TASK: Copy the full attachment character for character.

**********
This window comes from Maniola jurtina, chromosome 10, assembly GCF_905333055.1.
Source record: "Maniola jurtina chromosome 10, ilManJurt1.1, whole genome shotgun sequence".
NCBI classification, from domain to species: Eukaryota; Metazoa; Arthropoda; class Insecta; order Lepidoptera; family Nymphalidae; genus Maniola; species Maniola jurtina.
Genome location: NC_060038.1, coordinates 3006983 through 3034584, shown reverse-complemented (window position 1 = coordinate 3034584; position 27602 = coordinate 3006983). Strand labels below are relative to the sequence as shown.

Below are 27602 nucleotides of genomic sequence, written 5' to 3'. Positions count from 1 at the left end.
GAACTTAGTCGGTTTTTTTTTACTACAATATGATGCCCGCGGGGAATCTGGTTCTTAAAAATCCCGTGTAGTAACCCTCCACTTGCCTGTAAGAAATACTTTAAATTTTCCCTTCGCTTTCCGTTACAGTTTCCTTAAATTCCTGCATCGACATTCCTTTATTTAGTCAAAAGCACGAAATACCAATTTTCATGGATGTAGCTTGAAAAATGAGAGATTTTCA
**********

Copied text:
This window comes from Maniola jurtina, chromosome 10, assembly GCF_905333055.1.
Source record: "Maniola jurtina chromosome 10, ilManJurt1.1, whole genome shotgun sequence".
NCBI classification, from domain to species: Eukaryota; Metazoa; Arthropoda; class Insecta; order Lepidoptera; family Nymphalidae; genus Maniola; species Maniola jurtina.
Genome location: NC_060038.1, coordinates 3006983 through 3034584, shown reverse-complemented (window position 1 = coordinate 3034584; position 27602 = coordinate 3006983). Strand labels below are relative to the sequence as shown.

Below are 27602 nucleotides of genomic sequence, written 5' to 3'. Positions count from 1 at the left end.
GAACTTAGTCGGTTTTTTTTTACTACAATATGATGCCCGCGGGGAATCTGGTTCTTAAAAATCCCGTGTAGTAACCCTCCACTTGCCTGTAAGAAATACTTTAAATTTTCCCTTCGCTTTCCGTTACAGTTTCCTTAAATTCCTGCATCGACATTCCTTTATTTAGTCAAAAGCACGAAATACCAATTTTCATGGATGTAGCTTGAAAAATGAGAGATTTTCA